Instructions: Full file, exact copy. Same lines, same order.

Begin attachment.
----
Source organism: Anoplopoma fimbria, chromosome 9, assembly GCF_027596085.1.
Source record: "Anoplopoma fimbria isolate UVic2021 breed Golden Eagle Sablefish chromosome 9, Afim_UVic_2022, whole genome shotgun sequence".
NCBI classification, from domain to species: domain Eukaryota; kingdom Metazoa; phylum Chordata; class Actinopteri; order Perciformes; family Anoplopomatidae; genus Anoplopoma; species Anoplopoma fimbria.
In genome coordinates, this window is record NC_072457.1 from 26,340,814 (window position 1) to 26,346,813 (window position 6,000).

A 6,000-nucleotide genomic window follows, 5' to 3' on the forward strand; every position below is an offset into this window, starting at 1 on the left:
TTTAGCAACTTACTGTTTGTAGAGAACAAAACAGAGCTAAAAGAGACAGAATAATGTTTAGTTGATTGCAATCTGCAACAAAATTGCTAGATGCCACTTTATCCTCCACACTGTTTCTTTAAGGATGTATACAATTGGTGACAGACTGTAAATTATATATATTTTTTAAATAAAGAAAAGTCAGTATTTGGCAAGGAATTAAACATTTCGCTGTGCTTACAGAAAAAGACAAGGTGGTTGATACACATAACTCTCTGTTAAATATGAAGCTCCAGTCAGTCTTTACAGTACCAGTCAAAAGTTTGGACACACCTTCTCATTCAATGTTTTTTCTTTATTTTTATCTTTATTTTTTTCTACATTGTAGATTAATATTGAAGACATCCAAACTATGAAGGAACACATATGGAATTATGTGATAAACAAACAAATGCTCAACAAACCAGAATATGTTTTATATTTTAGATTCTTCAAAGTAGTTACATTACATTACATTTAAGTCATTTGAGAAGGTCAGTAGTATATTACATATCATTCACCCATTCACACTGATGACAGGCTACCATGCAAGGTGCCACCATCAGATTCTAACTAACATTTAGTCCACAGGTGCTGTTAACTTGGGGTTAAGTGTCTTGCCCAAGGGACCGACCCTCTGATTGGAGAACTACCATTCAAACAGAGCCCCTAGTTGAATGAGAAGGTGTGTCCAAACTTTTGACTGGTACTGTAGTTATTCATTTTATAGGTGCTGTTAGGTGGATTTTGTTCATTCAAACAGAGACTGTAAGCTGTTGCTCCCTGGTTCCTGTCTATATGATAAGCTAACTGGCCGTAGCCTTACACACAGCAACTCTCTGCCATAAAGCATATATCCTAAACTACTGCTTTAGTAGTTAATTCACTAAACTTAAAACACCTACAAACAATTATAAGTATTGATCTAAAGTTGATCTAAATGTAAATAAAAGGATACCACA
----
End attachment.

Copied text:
Source organism: Anoplopoma fimbria, chromosome 9, assembly GCF_027596085.1.
Source record: "Anoplopoma fimbria isolate UVic2021 breed Golden Eagle Sablefish chromosome 9, Afim_UVic_2022, whole genome shotgun sequence".
NCBI classification, from domain to species: domain Eukaryota; kingdom Metazoa; phylum Chordata; class Actinopteri; order Perciformes; family Anoplopomatidae; genus Anoplopoma; species Anoplopoma fimbria.
In genome coordinates, this window is record NC_072457.1 from 26,340,814 (window position 1) to 26,346,813 (window position 6,000).

A 6,000-nucleotide genomic window follows, 5' to 3' on the forward strand; every position below is an offset into this window, starting at 1 on the left:
TTTAGCAACTTACTGTTTGTAGAGAACAAAACAGAGCTAAAAGAGACAGAATAATGTTTAGTTGATTGCAATCTGCAACAAAATTGCTAGATGCCACTTTATCCTCCACACTGTTTCTTTAAGGATGTATACAATTGGTGACAGACTGTAAATTATATATATTTTTTAAATAAAGAAAAGTCAGTATTTGGCAAGGAATTAAACATTTCGCTGTGCTTACAGAAAAAGACAAGGTGGTTGATACACATAACTCTCTGTTAAATATGAAGCTCCAGTCAGTCTTTACAGTACCAGTCAAAAGTTTGGACACACCTTCTCATTCAATGTTTTTTCTTTATTTTTATCTTTATTTTTTTCTACATTGTAGATTAATATTGAAGACATCCAAACTATGAAGGAACACATATGGAATTATGTGATAAACAAACAAATGCTCAACAAACCAGAATATGTTTTATATTTTAGATTCTTCAAAGTAGTTACATTACATTACATTTAAGTCATTTGAGAAGGTCAGTAGTATATTACATATCATTCACCCATTCACACTGATGACAGGCTACCATGCAAGGTGCCACCATCAGATTCTAACTAACATTTAGTCCACAGGTGCTGTTAACTTGGGGTTAAGTGTCTTGCCCAAGGGACCGACCCTCTGATTGGAGAACTACCATTCAAACAGAGCCCCTAGTTGAATGAGAAGGTGTGTCCAAACTTTTGACTGGTACTGTAGTTATTCATTTTATAGGTGCTGTTAGGTGGATTTTGTTCATTCAAACAGAGACTGTAAGCTGTTGCTCCCTGGTTCCTGTCTATATGATAAGCTAACTGGCCGTAGCCTTACACACAGCAACTCTCTGCCATAAAGCATATATCCTAAACTACTGCTTTAGTAGTTAATTCACTAAACTTAAAACACCTACAAACAATTATAAGTATTGATCTAAAGTTGATCTAAATGTAAATAAAAGGATACCACA